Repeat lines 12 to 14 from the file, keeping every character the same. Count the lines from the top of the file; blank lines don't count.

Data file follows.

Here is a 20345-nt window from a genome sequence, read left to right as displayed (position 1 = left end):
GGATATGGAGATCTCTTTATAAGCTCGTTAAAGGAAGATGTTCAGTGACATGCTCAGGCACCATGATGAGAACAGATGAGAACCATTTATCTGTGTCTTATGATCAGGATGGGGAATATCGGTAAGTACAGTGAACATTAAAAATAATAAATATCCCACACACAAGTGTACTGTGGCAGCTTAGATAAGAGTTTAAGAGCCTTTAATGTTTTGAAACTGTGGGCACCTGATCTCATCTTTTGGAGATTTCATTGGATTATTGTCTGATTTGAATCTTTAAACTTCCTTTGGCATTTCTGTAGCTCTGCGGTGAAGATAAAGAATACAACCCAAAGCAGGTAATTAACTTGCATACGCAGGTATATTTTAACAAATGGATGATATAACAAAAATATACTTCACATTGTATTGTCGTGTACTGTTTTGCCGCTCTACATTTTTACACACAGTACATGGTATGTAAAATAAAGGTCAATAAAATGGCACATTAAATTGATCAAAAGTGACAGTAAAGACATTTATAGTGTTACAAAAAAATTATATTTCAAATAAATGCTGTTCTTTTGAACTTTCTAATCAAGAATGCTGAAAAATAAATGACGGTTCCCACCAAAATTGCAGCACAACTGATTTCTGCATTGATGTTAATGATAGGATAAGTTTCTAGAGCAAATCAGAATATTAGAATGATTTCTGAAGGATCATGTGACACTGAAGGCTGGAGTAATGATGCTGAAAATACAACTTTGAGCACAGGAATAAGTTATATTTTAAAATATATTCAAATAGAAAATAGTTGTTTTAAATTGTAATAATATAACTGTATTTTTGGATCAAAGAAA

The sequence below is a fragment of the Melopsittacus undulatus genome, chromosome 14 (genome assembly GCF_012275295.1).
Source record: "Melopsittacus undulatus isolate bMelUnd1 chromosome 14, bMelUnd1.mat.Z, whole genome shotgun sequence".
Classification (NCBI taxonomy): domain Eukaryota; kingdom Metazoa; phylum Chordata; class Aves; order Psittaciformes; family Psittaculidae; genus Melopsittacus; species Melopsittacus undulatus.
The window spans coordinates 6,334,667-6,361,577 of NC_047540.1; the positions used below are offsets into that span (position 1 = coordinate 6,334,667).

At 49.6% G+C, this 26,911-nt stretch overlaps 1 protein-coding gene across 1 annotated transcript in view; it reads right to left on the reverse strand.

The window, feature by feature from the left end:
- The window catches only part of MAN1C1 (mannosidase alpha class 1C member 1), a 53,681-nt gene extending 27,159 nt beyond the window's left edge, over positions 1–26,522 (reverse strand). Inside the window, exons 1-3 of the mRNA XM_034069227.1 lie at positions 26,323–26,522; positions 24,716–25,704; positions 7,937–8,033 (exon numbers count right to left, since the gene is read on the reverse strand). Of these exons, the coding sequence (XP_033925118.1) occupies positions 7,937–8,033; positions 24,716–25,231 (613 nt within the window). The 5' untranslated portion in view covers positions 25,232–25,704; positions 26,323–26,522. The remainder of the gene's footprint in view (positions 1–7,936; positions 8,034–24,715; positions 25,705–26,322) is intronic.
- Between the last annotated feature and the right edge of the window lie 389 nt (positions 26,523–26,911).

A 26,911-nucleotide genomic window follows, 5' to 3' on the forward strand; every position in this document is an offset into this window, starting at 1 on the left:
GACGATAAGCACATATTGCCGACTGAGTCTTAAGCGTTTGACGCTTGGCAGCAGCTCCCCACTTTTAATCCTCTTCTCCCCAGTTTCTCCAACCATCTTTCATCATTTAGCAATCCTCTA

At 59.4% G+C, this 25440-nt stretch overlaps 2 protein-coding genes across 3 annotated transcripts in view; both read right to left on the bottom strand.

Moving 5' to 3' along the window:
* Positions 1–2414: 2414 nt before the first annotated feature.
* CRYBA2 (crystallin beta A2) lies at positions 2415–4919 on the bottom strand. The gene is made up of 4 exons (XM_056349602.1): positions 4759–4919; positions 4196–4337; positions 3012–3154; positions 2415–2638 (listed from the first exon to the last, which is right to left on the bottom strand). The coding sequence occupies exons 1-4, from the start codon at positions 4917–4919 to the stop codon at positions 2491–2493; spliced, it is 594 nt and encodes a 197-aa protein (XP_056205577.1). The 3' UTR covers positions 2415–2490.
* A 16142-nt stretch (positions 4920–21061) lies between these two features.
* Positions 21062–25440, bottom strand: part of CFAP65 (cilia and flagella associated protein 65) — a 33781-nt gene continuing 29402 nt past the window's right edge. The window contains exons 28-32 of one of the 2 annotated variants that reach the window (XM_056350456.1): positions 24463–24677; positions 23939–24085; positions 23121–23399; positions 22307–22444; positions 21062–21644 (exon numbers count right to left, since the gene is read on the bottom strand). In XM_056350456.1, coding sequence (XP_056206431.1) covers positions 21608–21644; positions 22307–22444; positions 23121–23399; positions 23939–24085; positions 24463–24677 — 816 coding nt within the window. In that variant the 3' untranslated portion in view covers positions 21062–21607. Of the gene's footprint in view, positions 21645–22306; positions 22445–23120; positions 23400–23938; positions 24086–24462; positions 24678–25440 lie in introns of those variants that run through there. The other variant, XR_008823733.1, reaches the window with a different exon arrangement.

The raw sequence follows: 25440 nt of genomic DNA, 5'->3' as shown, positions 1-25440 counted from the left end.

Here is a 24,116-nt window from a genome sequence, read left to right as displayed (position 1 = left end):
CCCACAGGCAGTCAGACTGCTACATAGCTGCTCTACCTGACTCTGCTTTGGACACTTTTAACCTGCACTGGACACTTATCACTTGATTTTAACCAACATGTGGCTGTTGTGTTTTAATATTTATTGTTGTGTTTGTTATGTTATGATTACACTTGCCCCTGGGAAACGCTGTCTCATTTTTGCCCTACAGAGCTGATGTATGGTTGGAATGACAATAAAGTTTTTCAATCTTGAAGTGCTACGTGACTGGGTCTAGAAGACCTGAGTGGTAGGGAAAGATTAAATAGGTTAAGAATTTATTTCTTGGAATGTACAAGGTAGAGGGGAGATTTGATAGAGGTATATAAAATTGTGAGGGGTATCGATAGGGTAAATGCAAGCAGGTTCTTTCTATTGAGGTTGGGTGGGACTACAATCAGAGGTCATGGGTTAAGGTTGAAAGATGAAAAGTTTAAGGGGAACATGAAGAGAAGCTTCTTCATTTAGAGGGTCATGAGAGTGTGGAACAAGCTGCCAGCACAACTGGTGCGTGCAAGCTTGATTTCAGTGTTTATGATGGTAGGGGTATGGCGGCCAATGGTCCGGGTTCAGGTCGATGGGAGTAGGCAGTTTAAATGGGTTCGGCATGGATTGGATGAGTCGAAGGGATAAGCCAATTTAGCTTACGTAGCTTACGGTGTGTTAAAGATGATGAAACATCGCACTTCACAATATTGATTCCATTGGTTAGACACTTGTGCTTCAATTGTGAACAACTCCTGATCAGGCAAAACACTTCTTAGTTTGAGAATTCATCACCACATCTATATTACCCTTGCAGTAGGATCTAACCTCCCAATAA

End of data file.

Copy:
GACGATAAGCACATATTGCCGACTGAGTCTTAAGCGTTTGACGCTTGGCAGCAGCTCCCCACTTTTAATCCTCTTCTCCCCAGTTTCTCCAACCATCTTTCATCATTTAGCAATCCTCTA

At 59.4% G+C, this 25440-nt stretch overlaps 2 protein-coding genes across 3 annotated transcripts in view; both read right to left on the bottom strand.

Moving 5' to 3' along the window: